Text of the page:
Government removes protection for pre-born children in new abortion legislation

Andrew Little, Minister of Justice, announced the abortion legislation bill which will remove the rights of pre-born children and limit the freedoms of those who defend their right to life.

In a press conference this morning, Little declared that the purpose of the legislative changes “is to modernise our abortion law” ensuring that it is “treated as a health issue and to take it out of the criminal framework that it currently sits in.”

It was the opinion of Little that Early Medical Abortions (EMA) would be more readily available in a greater number of areas as the only requirement would be a prescription.

Prime Minister, Jacinda Ardern, contributed her thoughts on the Bill at a press conference later in the day.  With a beaming smile, she announced her happiness that legislation would finally be going before Parliament. She noted that it was the furthest any government had gone since the late 1970s.

Noting that the Bill had the “greatest chance of succeeding in parliament” Ardern stated that “one of the ultimate goals” was modernisation of the legislation. 

What does the legislation allow for?

Abortion on demand up to 20 weeks
The decision is between a woman and her health practitioner.  She can refer herself for abortion.

Abortion from 20 weeks up to birth with a statutory test
A woman can refer herself for abortion.  The health practitioner will need to “reasonably believe that the abortion is appropriate” in the particular circumstance and the woman’s physical health, mental health and well-being taken into consideration.

Informed Choice and Informed Consent
Informed choice and informed consent must be ensured by the health practitioner in all instances.

Counselling is not mandatory, however for any woman who is considering, or have had an abortion should be given the option.

Conscientious Objection
Health practitioners who do not wish to participate in abortion must refer the woman to the Ministry of Health for a list of practitioners who are willing.  While no one can be dismissed because of their objection, an employer can decide whether that objection impacts on their ability to provide the service.  If so, the objector’s employment may be terminated.

Ministry of Health and the Director General of Health
The Ministry of Health will ensure the Contraception, Sterilisation and Abortion Act is administered.  As the Abortion Supervisory Committee will be disbanded, it will be the role of the Director General of Health to collect data and develop standards of care.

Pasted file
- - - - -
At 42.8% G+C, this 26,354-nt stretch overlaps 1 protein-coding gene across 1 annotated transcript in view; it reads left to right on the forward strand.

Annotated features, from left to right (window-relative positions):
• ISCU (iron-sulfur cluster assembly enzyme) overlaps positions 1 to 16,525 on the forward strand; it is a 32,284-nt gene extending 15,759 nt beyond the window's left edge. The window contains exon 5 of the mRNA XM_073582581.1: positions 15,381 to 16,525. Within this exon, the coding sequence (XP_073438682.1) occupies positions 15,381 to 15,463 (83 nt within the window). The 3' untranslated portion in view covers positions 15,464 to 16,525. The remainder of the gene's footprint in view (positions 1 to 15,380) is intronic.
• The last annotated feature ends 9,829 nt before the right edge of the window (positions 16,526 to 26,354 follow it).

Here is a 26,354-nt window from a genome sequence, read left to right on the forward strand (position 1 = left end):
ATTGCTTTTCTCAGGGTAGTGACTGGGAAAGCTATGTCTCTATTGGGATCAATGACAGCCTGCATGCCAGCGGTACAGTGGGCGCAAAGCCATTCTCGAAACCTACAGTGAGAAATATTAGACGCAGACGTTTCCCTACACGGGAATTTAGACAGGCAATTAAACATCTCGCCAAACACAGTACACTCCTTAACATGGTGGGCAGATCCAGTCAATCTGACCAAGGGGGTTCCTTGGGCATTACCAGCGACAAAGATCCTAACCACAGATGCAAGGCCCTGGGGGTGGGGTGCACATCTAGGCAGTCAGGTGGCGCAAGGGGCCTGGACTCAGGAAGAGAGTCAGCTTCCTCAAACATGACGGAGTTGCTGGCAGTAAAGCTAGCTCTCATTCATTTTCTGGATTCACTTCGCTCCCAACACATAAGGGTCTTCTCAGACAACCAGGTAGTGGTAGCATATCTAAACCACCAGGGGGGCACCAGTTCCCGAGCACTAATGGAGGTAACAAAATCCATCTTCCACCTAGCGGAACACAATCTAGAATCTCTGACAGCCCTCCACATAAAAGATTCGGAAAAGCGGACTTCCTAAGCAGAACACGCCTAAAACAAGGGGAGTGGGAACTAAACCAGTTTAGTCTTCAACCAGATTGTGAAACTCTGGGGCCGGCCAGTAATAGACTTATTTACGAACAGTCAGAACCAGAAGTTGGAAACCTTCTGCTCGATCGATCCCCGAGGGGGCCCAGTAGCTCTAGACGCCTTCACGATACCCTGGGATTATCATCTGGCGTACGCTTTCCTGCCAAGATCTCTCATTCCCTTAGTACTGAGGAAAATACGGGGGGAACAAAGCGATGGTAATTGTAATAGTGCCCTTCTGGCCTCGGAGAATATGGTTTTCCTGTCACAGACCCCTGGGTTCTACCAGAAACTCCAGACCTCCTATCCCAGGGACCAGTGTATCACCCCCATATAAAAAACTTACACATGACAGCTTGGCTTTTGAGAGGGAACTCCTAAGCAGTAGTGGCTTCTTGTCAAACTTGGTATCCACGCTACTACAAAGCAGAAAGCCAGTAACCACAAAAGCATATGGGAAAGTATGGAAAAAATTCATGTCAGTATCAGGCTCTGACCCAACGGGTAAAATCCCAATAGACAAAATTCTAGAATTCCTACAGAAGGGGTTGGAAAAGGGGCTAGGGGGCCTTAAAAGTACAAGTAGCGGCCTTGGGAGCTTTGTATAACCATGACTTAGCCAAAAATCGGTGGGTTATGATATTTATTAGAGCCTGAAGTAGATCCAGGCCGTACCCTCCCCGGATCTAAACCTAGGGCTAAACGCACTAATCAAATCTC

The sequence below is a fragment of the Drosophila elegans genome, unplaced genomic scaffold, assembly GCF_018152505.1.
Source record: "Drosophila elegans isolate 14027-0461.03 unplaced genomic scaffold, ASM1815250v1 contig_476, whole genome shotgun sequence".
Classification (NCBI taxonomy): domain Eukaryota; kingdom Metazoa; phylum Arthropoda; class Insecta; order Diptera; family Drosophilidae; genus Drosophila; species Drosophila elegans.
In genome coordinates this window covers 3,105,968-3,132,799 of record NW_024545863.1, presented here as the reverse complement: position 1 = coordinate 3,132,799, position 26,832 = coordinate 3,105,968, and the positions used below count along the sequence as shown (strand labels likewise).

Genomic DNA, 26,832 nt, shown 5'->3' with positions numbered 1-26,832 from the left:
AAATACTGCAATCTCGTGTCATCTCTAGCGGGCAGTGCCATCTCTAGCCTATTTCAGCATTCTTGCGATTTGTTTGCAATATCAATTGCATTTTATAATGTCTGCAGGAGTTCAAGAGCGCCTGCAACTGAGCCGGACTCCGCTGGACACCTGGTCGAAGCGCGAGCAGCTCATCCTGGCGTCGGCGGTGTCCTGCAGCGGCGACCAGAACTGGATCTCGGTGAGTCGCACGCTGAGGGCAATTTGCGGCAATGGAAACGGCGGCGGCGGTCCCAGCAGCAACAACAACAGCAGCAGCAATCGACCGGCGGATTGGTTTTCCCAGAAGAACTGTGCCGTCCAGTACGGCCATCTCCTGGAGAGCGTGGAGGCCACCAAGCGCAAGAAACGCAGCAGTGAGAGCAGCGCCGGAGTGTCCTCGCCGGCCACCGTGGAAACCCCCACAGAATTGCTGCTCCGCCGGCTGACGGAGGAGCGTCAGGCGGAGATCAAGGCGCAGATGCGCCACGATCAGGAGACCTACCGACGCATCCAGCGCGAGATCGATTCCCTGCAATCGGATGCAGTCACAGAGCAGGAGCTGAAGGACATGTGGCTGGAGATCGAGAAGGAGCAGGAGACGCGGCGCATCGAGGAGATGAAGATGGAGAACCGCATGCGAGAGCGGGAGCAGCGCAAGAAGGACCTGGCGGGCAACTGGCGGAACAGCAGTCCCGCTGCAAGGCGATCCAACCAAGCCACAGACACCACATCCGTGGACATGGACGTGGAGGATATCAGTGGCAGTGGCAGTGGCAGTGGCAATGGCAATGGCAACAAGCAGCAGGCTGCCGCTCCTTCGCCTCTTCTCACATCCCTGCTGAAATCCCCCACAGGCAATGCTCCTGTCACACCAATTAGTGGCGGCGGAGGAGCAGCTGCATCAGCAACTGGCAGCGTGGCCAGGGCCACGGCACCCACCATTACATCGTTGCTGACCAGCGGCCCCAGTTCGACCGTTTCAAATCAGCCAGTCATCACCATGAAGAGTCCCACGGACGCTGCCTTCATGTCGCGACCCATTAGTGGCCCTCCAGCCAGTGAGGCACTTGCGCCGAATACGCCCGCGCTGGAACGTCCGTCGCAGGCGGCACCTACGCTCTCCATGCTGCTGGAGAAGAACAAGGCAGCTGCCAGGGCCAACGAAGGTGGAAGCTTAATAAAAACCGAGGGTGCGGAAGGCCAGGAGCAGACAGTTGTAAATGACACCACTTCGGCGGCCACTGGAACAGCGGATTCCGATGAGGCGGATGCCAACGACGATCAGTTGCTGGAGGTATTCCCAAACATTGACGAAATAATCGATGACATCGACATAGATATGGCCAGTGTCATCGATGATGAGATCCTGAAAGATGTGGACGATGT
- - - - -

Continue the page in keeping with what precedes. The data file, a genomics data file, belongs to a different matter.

“Safe” Areas
The Bill provides for abortion facilities to request that a “safe area” be implemented around the property.  The request would need to be made to the Minister of Health who must deem it necessary and be satisfied it can be “demonstrably justified in a free and democratic society as a reasonable limitation on people’s rights and freedoms.” 

The exclusion zone of no more than 150m ensures that no pro-life activity can occur within that area.  Violation of the regulation would incur a fine of up to $1000.

Criminal Offenses
It will still remain a criminal offense to:

  • Procure or perform (or attempt to) an abortion if the person doing so is not a qualified health practitioner.
  • Assault a pregnant woman and cause the death of the pre-born child.

What are the implications if the legislation is passed?

  • Over time New Zealand can expect induced abortion numbers to increase – that is if accurate data is collected and reported.
  • There will be an increase in late term abortions as access becomes easier and acceptance among the public increases.
  • As it is predicted that more women will seek and obtain early medical abortions, an increase in complications specific to this method should be expected.
  • Health practitioners are not only medical doctors – expect midwives and nurse practitioners to also be involved in providing abortions, especially as they can prescribe certain medications.  It will follow this legislation that abortion pills will be added to the list of approved medications to prescribe.
  • Persecution of health practitioners who object.  It is possible that some may be dismissed because of the impact their decision has on the employer’s ability to provide abortions.
  • The end of prayer and community outreach such as 40 Days for Life outside abortion facilities as “safe areas” are introduced.  This will lead to a decrease in lives saved – known and known – outside abortion centres. 

What happens next?

The first reading of the Abortion Legislation Bill will take place in Parliament on Thursday 8 August.  If it passes, the next stage is select committee where the public will have an opportunity to voice their opinions through submissions.


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